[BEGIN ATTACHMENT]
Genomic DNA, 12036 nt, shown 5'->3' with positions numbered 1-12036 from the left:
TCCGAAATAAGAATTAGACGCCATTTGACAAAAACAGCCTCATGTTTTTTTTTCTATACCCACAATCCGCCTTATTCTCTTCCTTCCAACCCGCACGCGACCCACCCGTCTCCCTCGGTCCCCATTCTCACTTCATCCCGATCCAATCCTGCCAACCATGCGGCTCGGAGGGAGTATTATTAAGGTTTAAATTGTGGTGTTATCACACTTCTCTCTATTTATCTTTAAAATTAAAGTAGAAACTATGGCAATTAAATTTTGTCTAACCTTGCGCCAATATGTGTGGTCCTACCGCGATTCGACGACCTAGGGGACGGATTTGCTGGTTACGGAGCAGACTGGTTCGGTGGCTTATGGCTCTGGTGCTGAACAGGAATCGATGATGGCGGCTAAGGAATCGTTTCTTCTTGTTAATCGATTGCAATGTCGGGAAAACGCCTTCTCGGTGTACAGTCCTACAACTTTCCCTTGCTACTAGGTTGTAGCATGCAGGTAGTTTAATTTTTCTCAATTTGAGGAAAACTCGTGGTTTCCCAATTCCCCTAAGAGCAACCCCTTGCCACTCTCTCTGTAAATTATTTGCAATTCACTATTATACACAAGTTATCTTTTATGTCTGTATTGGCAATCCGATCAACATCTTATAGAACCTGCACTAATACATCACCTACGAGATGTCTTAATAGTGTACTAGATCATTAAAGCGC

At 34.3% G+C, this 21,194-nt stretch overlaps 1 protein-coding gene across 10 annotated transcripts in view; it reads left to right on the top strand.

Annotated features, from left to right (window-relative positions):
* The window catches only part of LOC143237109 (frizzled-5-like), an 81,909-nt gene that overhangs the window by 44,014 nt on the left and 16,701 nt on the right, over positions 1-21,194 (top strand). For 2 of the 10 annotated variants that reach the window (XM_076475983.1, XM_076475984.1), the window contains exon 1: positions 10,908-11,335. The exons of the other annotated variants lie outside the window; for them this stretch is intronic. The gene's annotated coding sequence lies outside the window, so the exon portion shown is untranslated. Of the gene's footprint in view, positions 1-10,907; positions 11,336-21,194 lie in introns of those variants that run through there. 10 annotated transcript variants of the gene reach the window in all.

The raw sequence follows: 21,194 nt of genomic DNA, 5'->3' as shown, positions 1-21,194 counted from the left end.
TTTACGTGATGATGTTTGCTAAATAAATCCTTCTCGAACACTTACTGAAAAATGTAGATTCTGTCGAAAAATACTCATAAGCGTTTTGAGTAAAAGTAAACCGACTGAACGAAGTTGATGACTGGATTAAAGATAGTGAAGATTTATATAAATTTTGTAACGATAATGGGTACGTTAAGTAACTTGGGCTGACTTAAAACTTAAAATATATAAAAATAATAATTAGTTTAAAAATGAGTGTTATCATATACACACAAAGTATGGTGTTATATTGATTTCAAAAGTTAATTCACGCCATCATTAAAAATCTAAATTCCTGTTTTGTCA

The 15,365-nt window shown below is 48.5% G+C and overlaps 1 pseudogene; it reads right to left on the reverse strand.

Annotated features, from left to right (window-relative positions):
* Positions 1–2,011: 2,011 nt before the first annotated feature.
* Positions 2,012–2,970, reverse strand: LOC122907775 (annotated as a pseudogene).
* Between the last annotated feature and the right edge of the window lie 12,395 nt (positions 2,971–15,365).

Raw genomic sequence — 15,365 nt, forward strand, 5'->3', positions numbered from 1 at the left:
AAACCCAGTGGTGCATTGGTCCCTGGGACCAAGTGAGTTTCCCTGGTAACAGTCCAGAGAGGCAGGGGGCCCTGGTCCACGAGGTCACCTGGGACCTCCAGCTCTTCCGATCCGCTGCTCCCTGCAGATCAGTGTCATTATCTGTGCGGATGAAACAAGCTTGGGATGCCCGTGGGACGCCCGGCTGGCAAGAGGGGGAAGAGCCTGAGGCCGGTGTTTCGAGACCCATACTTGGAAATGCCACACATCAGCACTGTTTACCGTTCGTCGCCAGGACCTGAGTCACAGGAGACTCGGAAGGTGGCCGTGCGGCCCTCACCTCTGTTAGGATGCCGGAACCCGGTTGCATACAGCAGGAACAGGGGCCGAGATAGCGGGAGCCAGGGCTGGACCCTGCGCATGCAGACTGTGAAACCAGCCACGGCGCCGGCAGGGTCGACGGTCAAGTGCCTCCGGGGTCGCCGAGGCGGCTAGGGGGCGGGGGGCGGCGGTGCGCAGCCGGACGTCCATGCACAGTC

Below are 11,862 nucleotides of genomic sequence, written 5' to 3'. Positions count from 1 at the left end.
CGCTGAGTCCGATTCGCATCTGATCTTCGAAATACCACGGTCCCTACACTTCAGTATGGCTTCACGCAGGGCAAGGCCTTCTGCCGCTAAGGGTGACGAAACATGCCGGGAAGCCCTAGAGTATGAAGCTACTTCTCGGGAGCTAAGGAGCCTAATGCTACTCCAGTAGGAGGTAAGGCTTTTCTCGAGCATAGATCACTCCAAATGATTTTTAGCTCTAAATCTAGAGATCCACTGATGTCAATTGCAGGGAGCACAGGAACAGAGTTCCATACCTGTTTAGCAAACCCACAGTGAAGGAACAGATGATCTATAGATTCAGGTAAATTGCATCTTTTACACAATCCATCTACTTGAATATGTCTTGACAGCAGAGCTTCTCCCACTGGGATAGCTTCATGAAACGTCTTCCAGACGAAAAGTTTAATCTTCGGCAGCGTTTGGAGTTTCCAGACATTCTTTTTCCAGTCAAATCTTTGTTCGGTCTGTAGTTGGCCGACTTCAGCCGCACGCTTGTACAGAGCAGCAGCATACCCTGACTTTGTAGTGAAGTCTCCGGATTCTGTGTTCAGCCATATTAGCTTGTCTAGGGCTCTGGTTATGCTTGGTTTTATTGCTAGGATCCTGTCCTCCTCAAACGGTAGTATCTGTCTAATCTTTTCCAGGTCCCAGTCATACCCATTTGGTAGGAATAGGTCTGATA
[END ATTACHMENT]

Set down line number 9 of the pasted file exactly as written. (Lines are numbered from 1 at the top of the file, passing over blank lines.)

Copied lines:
Annotated features, from left to right (window-relative positions):